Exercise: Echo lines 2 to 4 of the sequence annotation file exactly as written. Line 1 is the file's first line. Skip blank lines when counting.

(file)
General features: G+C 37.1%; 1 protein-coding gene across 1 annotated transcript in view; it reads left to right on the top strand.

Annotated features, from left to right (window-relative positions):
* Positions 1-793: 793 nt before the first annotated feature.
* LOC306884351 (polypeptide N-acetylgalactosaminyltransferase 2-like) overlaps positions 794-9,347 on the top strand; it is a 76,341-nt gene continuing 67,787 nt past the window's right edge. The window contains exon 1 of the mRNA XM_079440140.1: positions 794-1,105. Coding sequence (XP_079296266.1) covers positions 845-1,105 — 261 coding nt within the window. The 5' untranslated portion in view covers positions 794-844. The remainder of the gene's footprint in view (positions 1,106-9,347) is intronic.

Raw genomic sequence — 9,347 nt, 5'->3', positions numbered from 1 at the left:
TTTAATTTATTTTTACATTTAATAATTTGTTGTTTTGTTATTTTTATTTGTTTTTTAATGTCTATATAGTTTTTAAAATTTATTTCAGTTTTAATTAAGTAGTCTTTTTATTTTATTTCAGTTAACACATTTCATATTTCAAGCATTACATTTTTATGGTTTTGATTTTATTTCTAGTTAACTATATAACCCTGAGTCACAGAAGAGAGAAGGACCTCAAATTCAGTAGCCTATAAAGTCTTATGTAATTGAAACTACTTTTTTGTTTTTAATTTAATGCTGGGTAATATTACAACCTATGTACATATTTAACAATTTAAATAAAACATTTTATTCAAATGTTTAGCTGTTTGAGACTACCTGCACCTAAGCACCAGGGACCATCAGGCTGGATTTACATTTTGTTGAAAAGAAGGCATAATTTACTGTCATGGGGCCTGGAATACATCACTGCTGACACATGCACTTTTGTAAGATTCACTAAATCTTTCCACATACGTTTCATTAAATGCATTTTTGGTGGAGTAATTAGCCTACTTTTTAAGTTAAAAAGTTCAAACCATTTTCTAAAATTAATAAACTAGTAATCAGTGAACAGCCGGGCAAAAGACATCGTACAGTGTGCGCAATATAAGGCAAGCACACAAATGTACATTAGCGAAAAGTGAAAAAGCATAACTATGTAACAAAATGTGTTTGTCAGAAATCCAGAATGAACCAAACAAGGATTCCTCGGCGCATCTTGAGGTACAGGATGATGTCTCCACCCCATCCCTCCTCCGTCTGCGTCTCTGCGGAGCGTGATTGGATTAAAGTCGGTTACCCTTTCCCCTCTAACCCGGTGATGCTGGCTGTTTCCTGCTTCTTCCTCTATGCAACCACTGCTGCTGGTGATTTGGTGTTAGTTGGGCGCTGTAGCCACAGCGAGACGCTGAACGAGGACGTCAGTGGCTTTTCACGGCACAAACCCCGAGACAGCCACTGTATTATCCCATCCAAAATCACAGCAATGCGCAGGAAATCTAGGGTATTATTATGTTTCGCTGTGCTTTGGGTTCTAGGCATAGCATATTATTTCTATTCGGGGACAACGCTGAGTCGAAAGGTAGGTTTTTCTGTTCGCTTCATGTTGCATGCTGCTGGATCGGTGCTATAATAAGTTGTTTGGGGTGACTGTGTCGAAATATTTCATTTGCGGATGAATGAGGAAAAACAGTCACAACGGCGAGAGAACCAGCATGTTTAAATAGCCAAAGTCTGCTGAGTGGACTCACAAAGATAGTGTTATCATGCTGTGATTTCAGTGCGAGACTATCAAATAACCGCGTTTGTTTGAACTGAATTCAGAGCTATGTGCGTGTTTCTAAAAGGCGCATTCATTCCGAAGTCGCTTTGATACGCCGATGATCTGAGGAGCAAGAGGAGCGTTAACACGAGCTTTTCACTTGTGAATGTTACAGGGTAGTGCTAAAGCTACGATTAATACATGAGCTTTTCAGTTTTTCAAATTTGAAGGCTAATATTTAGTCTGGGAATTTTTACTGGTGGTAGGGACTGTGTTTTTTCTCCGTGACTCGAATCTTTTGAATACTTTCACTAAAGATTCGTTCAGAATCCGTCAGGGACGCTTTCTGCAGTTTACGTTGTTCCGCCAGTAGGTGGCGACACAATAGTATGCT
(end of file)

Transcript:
Annotated features, from left to right (window-relative positions):
* Positions 1-793: 793 nt before the first annotated feature.
* LOC306884351 (polypeptide N-acetylgalactosaminyltransferase 2-like) overlaps positions 794-9,347 on the top strand; it is a 76,341-nt gene continuing 67,787 nt past the window's right edge. The window contains exon 1 of the mRNA XM_079440140.1: positions 794-1,105. Coding sequence (XP_079296266.1) covers positions 845-1,105 — 261 coding nt within the window. The 5' untranslated portion in view covers positions 794-844. The remainder of the gene's footprint in view (positions 1,106-9,347) is intronic.